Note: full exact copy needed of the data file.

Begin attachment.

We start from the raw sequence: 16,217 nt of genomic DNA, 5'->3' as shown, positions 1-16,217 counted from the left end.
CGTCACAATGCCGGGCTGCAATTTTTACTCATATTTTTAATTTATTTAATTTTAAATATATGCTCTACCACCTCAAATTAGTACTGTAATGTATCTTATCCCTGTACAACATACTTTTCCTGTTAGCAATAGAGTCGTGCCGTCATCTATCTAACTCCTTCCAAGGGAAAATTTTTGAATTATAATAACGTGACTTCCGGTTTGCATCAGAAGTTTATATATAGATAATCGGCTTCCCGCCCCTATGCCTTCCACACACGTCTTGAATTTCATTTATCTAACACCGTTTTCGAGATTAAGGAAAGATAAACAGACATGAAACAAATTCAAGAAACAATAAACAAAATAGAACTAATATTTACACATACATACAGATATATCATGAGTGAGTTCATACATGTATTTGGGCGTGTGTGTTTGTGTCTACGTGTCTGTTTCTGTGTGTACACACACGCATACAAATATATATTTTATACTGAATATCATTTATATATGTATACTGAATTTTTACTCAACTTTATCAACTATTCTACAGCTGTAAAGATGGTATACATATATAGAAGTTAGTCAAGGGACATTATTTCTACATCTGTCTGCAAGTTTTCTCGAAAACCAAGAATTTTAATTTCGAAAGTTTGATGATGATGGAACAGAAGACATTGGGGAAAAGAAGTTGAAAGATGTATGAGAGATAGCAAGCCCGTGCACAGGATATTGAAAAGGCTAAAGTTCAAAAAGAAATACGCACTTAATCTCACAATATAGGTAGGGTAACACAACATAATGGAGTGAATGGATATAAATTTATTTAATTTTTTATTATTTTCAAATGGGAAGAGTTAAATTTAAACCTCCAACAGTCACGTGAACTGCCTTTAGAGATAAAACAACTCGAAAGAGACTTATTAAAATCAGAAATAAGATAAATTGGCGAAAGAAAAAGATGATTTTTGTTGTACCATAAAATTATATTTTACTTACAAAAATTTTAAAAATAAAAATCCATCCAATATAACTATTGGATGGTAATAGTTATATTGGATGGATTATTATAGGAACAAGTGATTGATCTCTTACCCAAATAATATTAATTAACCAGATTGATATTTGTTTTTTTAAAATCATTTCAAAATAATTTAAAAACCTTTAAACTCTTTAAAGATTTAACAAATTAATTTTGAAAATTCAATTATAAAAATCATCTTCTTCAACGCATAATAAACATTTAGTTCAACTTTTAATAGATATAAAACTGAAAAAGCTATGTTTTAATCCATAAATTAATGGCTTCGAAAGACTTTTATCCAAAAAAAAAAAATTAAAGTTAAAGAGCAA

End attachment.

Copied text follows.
We start from the raw sequence: 16,217 nt of genomic DNA, 5'->3' as shown, positions 1-16,217 counted from the left end.
CGTCACAATGCCGGGCTGCAATTTTTACTCATATTTTTAATTTATTTAATTTTAAATATATGCTCTACCACCTCAAATTAGTACTGTAATGTATCTTATCCCTGTACAACATACTTTTCCTGTTAGCAATAGAGTCGTGCCGTCATCTATCTAACTCCTTCCAAGGGAAAATTTTTGAATTATAATAACGTGACTTCCGGTTTGCATCAGAAGTTTATATATAGATAATCGGCTTCCCGCCCCTATGCCTTCCACACACGTCTTGAATTTCATTTATCTAACACCGTTTTCGAGATTAAGGAAAGATAAACAGACATGAAACAAATTCAAGAAACAATAAACAAAATAGAACTAATATTTACACATACATACAGATATATCATGAGTGAGTTCATACATGTATTTGGGCGTGTGTGTTTGTGTCTACGTGTCTGTTTCTGTGTGTACACACACGCATACAAATATATATTTTATACTGAATATCATTTATATATGTATACTGAATTTTTACTCAACTTTATCAACTATTCTACAGCTGTAAAGATGGTATACATATATAGAAGTTAGTCAAGGGACATTATTTCTACATCTGTCTGCAAGTTTTCTCGAAAACCAAGAATTTTAATTTCGAAAGTTTGATGATGATGGAACAGAAGACATTGGGGAAAAGAAGTTGAAAGATGTATGAGAGATAGCAAGCCCGTGCACAGGATATTGAAAAGGCTAAAGTTCAAAAAGAAATACGCACTTAATCTCACAATATAGGTAGGGTAACACAACATAATGGAGTGAATGGATATAAATTTATTTAATTTTTTATTATTTTCAAATGGGAAGAGTTAAATTTAAACCTCCAACAGTCACGTGAACTGCCTTTAGAGATAAAACAACTCGAAAGAGACTTATTAAAATCAGAAATAAGATAAATTGGCGAAAGAAAAAGATGATTTTTGTTGTACCATAAAATTATATTTTACTTACAAAAATTTTAAAAATAAAAATCCATCCAATATAACTATTGGATGGTAATAGTTATATTGGATGGATTATTATAGGAACAAGTGATTGATCTCTTACCCAAATAATATTAATTAACCAGATTGATATTTGTTTTTTTAAAATCATTTCAAAATAATTTAAAAACCTTTAAACTCTTTAAAGATTTAACAAATTAATTTTGAAAATTCAATTATAAAAATCATCTTCTTCAACGCATAATAAACATTTAGTTCAACTTTTAATAGATATAAAACTGAAAAAGCTATGTTTTAATCCATAAATTAATGGCTTCGAAAGACTTTTATCCAAAAAAAAAAAATTAAAGTTAAAGAGCAA